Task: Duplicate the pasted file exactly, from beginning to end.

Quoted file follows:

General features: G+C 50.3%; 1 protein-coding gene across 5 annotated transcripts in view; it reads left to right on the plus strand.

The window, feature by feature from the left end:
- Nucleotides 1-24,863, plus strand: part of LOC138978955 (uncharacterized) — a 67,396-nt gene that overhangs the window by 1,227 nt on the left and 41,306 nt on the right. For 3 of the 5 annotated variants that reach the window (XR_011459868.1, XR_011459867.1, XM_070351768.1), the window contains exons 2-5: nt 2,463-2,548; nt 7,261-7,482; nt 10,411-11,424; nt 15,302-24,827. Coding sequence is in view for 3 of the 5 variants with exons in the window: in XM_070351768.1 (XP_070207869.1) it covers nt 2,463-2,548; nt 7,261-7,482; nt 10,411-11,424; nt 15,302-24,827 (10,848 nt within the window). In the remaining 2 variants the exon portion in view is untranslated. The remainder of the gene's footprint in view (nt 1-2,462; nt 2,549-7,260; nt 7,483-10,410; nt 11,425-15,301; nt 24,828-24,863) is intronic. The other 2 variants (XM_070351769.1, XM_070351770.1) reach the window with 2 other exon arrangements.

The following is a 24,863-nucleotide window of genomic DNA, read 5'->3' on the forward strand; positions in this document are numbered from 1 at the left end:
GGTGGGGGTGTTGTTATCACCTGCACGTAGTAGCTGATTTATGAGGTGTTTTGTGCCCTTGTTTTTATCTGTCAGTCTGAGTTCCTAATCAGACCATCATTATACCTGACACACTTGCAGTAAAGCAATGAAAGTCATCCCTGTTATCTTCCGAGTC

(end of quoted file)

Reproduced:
General features: G+C 50.3%; 1 protein-coding gene across 5 annotated transcripts in view; it reads left to right on the plus strand.

The window, feature by feature from the left end:
- Nucleotides 1-24,863, plus strand: part of LOC138978955 (uncharacterized) — a 67,396-nt gene that overhangs the window by 1,227 nt on the left and 41,306 nt on the right. For 3 of the 5 annotated variants that reach the window (XR_011459868.1, XR_011459867.1, XM_070351768.1), the window contains exons 2-5: nt 2,463-2,548; nt 7,261-7,482; nt 10,411-11,424; nt 15,302-24,827. Coding sequence is in view for 3 of the 5 variants with exons in the window: in XM_070351768.1 (XP_070207869.1) it covers nt 2,463-2,548; nt 7,261-7,482; nt 10,411-11,424; nt 15,302-24,827 (10,848 nt within the window). In the remaining 2 variants the exon portion in view is untranslated. The remainder of the gene's footprint in view (nt 1-2,462; nt 2,549-7,260; nt 7,483-10,410; nt 11,425-15,301; nt 24,828-24,863) is intronic. The other 2 variants (XM_070351769.1, XM_070351770.1) reach the window with 2 other exon arrangements.

The following is a 24,863-nucleotide window of genomic DNA, read 5'->3' on the forward strand; positions in this document are numbered from 1 at the left end:
GGTGGGGGTGTTGTTATCACCTGCACGTAGTAGCTGATTTATGAGGTGTTTTGTGCCCTTGTTTTTATCTGTCAGTCTGAGTTCCTAATCAGACCATCATTATACCTGACACACTTGCAGTAAAGCAATGAAAGTCATCCCTGTTATCTTCCGAGTC